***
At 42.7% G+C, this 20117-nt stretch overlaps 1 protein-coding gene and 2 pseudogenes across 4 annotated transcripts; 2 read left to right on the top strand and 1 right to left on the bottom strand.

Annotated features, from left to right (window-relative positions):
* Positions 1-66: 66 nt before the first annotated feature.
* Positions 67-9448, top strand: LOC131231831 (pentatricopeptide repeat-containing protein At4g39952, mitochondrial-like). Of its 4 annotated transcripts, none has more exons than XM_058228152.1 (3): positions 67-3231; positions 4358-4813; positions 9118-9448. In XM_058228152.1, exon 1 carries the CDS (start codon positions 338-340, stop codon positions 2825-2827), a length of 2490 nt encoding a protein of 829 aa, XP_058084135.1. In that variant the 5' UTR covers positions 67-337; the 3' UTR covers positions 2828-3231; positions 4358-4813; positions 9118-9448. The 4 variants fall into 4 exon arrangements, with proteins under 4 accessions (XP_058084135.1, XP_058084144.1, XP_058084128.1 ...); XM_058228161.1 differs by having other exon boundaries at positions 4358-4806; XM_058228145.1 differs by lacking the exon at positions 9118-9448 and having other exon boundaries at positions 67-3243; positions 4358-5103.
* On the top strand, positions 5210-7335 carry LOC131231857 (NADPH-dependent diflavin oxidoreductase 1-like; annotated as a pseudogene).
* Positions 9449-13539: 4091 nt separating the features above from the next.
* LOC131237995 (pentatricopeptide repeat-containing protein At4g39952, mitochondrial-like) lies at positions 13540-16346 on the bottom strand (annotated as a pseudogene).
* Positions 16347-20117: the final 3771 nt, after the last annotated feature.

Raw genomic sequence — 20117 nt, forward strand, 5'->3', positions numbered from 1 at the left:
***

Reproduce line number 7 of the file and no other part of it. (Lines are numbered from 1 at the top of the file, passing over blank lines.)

* LOC131237995 (pentatricopeptide repeat-containing protein At4g39952, mitochondrial-like) lies at positions 13540-16346 on the bottom strand (annotated as a pseudogene).